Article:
That’s a delay Democrats are apparently comfortable with, even though this was not the first time this tiger has prowled: He was disciplined in college after a woman accused him of trying to force her to have sex, the Oregonian newspaper reported several years ago.
At a news conference Wednesday, I asked Rep. Debbie Wasserman Schultz, the Democratic National Committee chairman, whether she thought Wu should go sooner — and she demurred. “I think he made the right decision to resign,” she said.
The Republicans’ problem is more complicated. Though he has made few concessions, Boehner is facing a chorus of criticism from Tea Party activists who think he has not been belligerent enough. At a breakfast organized by the Christian Science Monitor on Wednesday, the co-founders of the influential Tea Party Patriots network said a poll of their supporters found 82 percent of them dissatisfied with House leadership and 74 percent inclined to see Boehner replaced.
One of the co-founders, Mark Meckler, called Boehner’s proposed budget cuts “phantom” and “fake.” Later in the day, the leader of a smaller group called Tea Party Nation called for Boehner to be ousted. And staffers for conservative lawmakers rallied interest groups to fight against Boehner’s plan.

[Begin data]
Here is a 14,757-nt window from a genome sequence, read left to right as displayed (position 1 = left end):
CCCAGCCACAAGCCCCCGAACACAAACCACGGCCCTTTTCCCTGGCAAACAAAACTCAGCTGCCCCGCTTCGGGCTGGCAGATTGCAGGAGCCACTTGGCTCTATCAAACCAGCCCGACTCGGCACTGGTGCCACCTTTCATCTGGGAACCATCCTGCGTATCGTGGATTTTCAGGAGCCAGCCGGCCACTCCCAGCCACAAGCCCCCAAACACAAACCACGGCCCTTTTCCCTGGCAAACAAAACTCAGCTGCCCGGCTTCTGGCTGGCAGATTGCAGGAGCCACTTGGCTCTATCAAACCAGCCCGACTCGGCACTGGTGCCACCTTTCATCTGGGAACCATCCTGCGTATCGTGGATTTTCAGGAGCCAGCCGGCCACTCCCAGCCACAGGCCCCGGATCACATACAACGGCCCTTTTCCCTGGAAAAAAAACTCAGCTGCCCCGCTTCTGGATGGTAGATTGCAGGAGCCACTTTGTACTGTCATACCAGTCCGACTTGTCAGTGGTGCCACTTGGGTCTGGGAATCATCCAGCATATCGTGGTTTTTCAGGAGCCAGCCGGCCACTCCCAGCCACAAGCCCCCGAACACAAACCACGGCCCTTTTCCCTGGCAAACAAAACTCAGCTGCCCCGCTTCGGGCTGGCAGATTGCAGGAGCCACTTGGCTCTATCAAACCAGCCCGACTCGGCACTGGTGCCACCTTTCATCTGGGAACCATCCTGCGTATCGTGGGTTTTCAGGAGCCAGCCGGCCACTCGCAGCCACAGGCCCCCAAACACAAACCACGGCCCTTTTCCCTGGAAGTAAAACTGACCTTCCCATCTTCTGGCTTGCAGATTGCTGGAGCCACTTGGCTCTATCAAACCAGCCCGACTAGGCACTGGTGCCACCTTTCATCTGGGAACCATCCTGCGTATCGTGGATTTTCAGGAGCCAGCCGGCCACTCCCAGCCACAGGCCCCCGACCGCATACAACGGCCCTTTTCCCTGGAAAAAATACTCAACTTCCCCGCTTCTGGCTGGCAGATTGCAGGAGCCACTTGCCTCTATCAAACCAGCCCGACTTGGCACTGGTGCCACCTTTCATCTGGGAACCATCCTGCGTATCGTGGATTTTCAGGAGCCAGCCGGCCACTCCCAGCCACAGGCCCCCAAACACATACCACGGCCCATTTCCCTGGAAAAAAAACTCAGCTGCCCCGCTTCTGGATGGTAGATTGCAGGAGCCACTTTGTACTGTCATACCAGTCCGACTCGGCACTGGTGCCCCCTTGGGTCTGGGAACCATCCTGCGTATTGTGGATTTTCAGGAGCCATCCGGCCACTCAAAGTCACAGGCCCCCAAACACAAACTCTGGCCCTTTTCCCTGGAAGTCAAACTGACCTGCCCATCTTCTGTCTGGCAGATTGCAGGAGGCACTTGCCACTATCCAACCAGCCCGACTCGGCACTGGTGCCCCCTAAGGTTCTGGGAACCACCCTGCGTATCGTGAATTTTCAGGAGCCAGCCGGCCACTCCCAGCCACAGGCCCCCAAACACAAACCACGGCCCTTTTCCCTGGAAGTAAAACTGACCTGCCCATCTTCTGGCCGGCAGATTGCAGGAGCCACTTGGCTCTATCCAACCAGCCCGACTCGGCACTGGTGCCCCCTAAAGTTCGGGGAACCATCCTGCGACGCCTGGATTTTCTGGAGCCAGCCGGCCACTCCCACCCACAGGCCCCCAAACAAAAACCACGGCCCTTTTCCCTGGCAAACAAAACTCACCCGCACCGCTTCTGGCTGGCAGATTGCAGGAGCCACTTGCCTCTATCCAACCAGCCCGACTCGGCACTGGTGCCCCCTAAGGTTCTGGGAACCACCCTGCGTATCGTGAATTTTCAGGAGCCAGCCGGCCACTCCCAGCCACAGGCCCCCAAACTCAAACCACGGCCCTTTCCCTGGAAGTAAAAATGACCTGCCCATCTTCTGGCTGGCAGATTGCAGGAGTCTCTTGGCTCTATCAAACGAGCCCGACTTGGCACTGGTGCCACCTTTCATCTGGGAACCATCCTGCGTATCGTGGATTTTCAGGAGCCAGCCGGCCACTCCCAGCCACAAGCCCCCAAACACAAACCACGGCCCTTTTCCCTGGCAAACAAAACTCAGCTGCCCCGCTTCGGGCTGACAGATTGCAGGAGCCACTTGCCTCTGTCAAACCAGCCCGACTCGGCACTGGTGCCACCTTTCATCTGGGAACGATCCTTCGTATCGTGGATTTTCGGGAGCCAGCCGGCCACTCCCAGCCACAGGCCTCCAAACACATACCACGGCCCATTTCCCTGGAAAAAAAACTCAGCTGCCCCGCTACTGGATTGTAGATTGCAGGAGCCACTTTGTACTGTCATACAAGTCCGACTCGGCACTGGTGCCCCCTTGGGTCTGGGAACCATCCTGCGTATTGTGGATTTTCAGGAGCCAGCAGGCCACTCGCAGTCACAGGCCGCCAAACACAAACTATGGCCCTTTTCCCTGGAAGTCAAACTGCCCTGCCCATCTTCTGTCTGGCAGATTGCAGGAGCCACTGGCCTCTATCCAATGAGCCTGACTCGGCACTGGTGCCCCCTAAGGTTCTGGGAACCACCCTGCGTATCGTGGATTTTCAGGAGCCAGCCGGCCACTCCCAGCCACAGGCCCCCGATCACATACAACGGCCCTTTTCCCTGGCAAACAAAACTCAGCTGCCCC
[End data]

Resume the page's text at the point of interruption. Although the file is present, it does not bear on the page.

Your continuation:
To resist such pressure, Majority Whip Kevin McCarthy (R-Calif.) thought the proper tone would be Affleck’s crime thriller, packed with sex, drugs, violence and profanity, and described by USA Today as having “murky morality.”
The selection evidently had the desired effect. After the clip, in which the Renner character asks whose car they’ll drive, Rep. Allen West (Fla.), a Tea Party favorite, announced to his colleagues: “I’m ready to drive the car!”
Over the next 24 hours, conservatives’ resistance to Boehner’s plan ebbed, and Wednesday morning, Rep. Louie Gohmert (Tex.), one of the few remaining holdouts, emerged from a caucus meeting feeling the pain McCarthy promised. “I’m a beat-up ‘no,’ ” he reported.
Democrats pretended to be offended by the film selection. “They could have used ‘Hoosiers,’ ‘Rudy’ or ‘Band of Brothers,’ ” protested Wasserman Schultz (the person would-be getaway car driver West called “vile” and “not a lady”). “Now is not the time to be thinking about putting the political hurt to the other party or the president.”
But Republicans have a defense. That effort to “hurt people” in “The Town” was planned as revenge on men who had hassled a young woman.
David Wu might want to take that as a warning.